The filing put the Chilean government in a double bind. On the one hand, it could not refuse the arbitration, to which it was committed by treaty with Spain, without sending a negative signal to foreign investors interested in Chile’s booming economy. In cases of confiscation the arbitration process allowed for restitution not only of the property itself but also of unrealized profits. Thus Pey’s claim was initially set at a stratospheric $517 million, although the three arbitration judges appointed to the case will establish any final settlement.

On the other hand, the government did not feel free to negotiate a lesser settlement through direct talks with Pey for fear of the wrath of Chile’s powerful rightist parties and their ally, El Mercurio. Alarm bells went off inside the Concertación. According to a former official directly involved, Concertación leaders warned President Ricardo Lagos that if the government did not put up a fierce fight, employing the best lawyers, it could be accused of ”some sort of connivance with the Allende Foundation.”Such accusations did in fact soon materialize, not only from the right but from the Christian Democrats, the large centrist party that is a mainstay of the Concertación coalition. El Mercurio’s writers pounded on the story, citing ”rumors”that the money for Clarín was actually going to end up in the treasury of the Socialist Party.

The warnings set in motion a counter-strategy to avoid settling with Pey and the foundation. The strategy amounted to paying a lesser amount to other claimants in Chile, on the legal theory that once the case had been administratively resolved in Chile, the World Bank arbitration process would be closed.

At that point–mid-1998–there were no rival claimants to Clarín. Darío Sainte-Marie had died in the early eighties. His will, obtained from government files on the case released to me, has a long list of bank accounts and properties, but no mention of Clarín. Another man whose name appeared on the Superintendent of Corporations registry, Emilio González, had also died and his will, too, contained no claim to Clarín.

Nevertheless, within a few months of the filing of Pey’s claim with the arbitration center, the heirs of Sainte-Marie, González, and two other men whose names appeared on the registry surfaced to file a joint claim in Chile, and in record time were granted a settlement of $9 million. (Needless to say, none of the recipients expressed any intention of publishing a newspaper.) The strategy and the government’s actions are too complex to explain in detail, but the central elements were confirmed by two government officials involved in the deal and by government documents released to me through a petition using the Chilean equivalent of the Freedom of Information Act.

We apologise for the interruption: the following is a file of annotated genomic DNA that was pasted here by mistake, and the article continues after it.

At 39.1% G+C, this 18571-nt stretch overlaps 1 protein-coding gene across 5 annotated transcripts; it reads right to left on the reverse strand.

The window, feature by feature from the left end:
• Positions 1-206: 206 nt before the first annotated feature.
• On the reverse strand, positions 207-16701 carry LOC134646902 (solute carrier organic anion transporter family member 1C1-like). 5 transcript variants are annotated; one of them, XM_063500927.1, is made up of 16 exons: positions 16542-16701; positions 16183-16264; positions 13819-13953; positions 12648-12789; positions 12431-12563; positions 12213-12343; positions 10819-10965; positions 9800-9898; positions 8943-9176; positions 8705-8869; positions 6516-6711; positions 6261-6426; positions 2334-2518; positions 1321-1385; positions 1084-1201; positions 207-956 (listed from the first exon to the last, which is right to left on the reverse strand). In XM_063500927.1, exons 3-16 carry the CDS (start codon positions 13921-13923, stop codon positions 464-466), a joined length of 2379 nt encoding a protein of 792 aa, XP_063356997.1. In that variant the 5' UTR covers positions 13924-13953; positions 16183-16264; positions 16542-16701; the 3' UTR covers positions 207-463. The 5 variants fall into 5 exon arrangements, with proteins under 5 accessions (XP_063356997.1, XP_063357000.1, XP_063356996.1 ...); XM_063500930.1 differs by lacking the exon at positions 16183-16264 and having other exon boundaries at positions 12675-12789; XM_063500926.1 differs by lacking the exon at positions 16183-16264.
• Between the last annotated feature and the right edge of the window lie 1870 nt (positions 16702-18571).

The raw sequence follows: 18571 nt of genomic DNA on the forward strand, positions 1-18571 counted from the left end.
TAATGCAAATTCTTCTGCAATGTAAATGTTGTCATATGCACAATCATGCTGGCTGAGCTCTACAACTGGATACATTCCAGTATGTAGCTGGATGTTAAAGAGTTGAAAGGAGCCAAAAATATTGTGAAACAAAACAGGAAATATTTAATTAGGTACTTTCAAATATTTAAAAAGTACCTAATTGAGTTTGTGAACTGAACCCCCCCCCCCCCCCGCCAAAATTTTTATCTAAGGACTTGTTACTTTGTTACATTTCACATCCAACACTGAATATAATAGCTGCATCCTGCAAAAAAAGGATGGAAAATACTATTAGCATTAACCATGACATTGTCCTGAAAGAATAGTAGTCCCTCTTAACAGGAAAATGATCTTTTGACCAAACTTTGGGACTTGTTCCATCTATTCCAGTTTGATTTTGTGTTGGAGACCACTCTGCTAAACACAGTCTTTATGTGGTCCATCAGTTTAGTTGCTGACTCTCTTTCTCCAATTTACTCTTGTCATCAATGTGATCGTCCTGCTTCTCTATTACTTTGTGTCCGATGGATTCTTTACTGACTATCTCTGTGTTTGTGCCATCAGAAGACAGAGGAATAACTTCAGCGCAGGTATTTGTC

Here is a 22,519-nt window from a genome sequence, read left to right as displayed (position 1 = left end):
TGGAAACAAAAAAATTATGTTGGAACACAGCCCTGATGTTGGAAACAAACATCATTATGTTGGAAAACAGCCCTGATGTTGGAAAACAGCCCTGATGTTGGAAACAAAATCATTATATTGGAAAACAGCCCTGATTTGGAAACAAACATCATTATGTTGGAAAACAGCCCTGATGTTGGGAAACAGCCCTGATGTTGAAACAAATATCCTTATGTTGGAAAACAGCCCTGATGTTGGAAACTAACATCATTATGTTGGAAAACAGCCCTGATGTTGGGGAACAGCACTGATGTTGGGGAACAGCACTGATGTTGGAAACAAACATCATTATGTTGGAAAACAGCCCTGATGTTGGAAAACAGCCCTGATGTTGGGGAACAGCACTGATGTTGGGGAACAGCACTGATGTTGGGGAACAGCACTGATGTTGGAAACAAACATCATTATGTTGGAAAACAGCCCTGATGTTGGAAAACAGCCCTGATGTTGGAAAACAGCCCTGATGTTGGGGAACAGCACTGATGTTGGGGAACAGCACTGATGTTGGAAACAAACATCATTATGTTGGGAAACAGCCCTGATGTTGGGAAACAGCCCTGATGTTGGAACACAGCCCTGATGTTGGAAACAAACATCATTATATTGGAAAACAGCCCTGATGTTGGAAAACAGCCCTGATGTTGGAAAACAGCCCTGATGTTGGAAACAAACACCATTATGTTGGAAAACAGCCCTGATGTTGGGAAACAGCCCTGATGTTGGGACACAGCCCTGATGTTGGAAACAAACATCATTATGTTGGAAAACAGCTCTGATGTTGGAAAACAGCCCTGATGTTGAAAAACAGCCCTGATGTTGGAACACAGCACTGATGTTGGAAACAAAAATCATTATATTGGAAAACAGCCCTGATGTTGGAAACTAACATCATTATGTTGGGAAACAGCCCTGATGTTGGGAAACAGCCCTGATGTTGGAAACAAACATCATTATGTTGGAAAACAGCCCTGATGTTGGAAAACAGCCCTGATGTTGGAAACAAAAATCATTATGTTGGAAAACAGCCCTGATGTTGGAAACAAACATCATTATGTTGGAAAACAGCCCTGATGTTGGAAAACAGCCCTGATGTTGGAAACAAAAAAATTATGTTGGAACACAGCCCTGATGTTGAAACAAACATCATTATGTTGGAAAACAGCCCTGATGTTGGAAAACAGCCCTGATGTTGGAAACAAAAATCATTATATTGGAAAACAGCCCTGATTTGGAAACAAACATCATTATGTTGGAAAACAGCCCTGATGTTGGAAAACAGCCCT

In the simplest form, here is what happened: the government’s Committee for Foreign Investment, which was fighting the Pey arbitration case in Washington, hired a lawyer to make the legal argument, called a ”Study in Law,”against Pey’s claim of ownership. The lawyer did that in a twenty-page confidential document in which he concluded that only the people listed in the Superintendent of Corporations registry (or their heirs) were the legitimate owners, and that because Pey had failed to register the titles and transfer papers in his possession, ”a legally certified purchase”by Pey could not be demonstrated.

The same lawyer then approached at least two of the families mentioned in his report and made them aware of a possible financial windfall if they teamed up with him to make a claim. According to Roberto Mayorga, who was in charge of the case for the Committee for Foreign Investment and who hired the lawyer, ”What I know is that the heirs were not aware they had rights to Clarín, and they had learned about it through the Study in Law which was leaked and which concluded that they were the title holders to the stocks of the company that owned the newspaper.”He said the lawyer’s action in contacting the families was ”unethical”but not illegal under Chilean law. In exchange for their legal services, the lawyer and his partners received a $1.6 million share of the restitution paid to the families.

John Dinges is the co-founder of the investigative journalism center in Santiago, Chile. He has written three books about military dictatorships and human rights in Latin America. The most recent is The Condor Years: How Pinochet and his Allies Brought Terrorism to Three Continents. He is a professor of journalism at Columbia University.